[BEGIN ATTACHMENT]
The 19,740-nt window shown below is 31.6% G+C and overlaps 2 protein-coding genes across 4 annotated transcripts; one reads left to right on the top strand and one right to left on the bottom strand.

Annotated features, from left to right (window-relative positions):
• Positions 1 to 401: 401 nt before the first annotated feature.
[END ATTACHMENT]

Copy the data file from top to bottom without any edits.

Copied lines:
The 19,740-nt window shown below is 31.6% G+C and overlaps 2 protein-coding genes across 4 annotated transcripts; one reads left to right on the top strand and one right to left on the bottom strand.

Annotated features, from left to right (window-relative positions):
• Positions 1 to 401: 401 nt before the first annotated feature.